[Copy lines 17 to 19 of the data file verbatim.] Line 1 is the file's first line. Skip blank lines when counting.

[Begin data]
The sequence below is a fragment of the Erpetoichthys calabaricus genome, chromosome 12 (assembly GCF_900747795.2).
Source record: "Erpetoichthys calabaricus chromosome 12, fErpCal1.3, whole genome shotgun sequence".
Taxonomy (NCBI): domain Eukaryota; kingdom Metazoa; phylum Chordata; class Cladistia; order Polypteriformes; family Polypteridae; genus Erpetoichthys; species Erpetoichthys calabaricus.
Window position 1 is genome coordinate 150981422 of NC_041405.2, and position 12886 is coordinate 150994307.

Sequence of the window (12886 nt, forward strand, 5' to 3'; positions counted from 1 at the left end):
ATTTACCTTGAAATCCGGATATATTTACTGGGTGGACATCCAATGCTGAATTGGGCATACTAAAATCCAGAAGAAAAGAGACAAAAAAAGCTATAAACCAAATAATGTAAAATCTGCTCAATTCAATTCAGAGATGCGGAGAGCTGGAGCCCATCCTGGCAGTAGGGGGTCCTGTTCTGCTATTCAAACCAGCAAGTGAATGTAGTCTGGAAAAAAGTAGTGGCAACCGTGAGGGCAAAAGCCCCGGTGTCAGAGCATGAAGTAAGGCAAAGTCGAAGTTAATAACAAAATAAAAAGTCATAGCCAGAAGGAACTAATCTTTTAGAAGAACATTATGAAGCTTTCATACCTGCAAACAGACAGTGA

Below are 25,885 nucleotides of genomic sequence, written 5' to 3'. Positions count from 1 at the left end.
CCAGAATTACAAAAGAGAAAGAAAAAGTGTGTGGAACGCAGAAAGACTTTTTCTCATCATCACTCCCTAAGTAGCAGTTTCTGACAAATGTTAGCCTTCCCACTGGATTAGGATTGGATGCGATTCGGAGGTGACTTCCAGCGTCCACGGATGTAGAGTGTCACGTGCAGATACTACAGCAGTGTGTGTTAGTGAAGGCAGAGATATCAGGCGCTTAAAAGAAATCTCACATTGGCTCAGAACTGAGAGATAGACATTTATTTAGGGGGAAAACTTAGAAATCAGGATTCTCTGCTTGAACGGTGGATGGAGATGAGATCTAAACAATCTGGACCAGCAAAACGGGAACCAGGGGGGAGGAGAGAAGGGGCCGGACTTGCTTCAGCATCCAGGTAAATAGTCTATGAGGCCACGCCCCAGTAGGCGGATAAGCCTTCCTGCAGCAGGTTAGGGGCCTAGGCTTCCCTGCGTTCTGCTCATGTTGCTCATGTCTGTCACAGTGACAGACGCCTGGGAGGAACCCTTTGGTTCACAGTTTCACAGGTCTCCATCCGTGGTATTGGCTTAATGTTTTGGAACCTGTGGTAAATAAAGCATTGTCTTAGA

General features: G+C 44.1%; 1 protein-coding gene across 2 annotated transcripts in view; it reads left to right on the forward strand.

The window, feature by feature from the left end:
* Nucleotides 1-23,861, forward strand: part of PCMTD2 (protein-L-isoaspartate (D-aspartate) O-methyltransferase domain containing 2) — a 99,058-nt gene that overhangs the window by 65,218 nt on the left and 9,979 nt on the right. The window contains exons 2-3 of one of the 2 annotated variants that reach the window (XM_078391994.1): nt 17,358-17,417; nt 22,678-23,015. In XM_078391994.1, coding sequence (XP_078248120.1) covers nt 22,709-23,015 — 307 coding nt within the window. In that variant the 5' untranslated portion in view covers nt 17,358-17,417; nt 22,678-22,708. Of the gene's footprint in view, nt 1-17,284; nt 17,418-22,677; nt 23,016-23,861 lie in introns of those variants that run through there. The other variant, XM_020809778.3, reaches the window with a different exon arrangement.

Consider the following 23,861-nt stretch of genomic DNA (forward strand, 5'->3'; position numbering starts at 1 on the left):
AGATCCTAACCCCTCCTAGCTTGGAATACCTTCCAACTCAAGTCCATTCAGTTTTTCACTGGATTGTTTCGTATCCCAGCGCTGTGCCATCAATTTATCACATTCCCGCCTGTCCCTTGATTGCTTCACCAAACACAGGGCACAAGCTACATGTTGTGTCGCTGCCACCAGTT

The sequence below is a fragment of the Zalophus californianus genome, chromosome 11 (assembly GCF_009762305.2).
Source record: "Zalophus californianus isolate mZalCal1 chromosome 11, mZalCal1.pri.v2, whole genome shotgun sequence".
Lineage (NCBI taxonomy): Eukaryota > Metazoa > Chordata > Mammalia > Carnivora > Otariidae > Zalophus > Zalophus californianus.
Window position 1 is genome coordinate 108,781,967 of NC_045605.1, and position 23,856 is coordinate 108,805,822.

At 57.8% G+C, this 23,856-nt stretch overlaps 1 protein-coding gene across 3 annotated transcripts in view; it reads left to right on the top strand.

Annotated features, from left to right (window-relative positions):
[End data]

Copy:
Window position 1 is genome coordinate 108,781,967 of NC_045605.1, and position 23,856 is coordinate 108,805,822.

At 57.8% G+C, this 23,856-nt stretch overlaps 1 protein-coding gene across 3 annotated transcripts in view; it reads left to right on the top strand.

Annotated features, from left to right (window-relative positions):